How to Navigate the New H-1B Visa Program
Colorado employers prepare to submit applications to employ foreign professionals by April 6
Changes to the H-1B visa program are impacting employers across Colorado as they prepare to submit applications by April 6, 2018. The H-1B program is designed to allow employers to employ foreign professional workers in specialty occupations. Typically, these employees possess specialty skills and have obtained a post-secondary degree that directly relates to the H-1B position.
In recent years, one of biggest challenges of the process is the lottery selection, given there is higher demand than supply. There are only 85,000 H-1Bs available each federal fiscal year, of which, 20,000 are reserved for those with U.S. master’s degrees or above. So when, as has been the trend in recent years, more applications are submitted than there are available visas, U.S. Citizenship and Immigration Services (USCIS) holds a lottery. The lottery is a computer-generated process that randomly selects which applications within the category will be processed.
Employers are also now witnessing a shift in H-1B reviews. More specifically, USCIS is reviewing more closely whether an H-1B position is a specialty occupation and has been requesting additional evidence to demonstrate this. Compared to last year, USCIS has issued 45 percent more of these types of inquiries, known as Requests for Evidence (RFE). With these requests USCIS has asserted the following to demand more evidence or as a basis for denial:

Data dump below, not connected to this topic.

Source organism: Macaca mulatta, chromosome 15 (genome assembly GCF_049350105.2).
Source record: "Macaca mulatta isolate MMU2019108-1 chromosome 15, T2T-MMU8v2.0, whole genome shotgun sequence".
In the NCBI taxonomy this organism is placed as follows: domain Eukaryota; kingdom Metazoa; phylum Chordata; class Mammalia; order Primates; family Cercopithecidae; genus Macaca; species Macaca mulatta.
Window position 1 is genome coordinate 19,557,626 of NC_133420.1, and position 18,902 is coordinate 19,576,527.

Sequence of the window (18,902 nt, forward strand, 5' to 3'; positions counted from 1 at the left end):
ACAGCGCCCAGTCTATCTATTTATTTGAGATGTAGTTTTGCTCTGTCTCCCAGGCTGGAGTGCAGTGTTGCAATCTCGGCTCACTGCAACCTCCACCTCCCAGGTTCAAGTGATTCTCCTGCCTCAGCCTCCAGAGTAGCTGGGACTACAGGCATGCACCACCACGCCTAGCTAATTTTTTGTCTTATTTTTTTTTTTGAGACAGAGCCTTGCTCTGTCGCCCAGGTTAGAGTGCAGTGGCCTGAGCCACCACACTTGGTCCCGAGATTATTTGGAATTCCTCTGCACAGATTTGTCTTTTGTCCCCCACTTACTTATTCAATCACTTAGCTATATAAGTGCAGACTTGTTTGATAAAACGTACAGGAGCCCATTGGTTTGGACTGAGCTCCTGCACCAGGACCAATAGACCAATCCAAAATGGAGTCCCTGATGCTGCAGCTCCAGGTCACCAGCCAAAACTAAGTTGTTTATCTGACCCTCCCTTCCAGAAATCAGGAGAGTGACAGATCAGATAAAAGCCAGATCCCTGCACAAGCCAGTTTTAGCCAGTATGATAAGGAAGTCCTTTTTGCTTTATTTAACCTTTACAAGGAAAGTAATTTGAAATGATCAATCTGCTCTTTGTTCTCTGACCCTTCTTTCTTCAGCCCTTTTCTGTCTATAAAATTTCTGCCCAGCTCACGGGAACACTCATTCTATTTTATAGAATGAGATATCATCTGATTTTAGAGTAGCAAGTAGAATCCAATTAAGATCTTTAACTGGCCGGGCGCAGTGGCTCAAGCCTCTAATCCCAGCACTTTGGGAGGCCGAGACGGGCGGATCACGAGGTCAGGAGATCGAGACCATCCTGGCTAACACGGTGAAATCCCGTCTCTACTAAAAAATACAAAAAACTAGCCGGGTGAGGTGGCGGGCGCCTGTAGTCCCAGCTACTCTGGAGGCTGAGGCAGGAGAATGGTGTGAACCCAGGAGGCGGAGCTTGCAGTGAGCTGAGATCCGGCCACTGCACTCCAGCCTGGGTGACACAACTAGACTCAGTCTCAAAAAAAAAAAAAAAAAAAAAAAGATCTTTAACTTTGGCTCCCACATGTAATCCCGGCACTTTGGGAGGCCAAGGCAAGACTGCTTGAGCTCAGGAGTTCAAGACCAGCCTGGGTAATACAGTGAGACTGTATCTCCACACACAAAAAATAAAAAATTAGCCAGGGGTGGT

- The proffered position is not a specialty occupation because the position does not require a bachelor’s degree in a specific field.
- The proffered position is not a specialty occupation because the employer’s acceptable fields of study do not relate to each other.
- The proffered position is not a specialty occupation because the use of the Level 1 wage means the position is entry level, and therefore, is not complex or specialized enough to warrant an H-1B.
- The petition cannot be granted because Level 1 wage is not the appropriate wage given that the duties are too complex.
This shift in H-1B applications is forcing employers to seek outside counsel earlier than usual when navigating and filing H-1B applications.
Employers should begin preparing for FY2019 H-1Bs as early as possible to solidify a well-articulated job description which includes specific job duties in detail with examples. In addition, employers and foreign professional workers should review transcripts and course descriptions, and connect the skills gained from the course(s) to each duty. Given the complex nature of the H-1B process, coupled with the recent, additional obstacles, outside counsel can provide strategic expertise to ease the process for employers.
Sherry Lin is Employers Council’s Managing Attorney of Immigration Services. Sherry joined Employers Council in 2013, and specializes in employment-based immigration law and I-9/E-Verify compliance issues. She also teaches classes and briefing sessions on H-1Bs and other immigration topics. In 2005, Lin obtained her law degree from the University of Denver College of Law. She is also a member of the American Immigration Lawyers Association.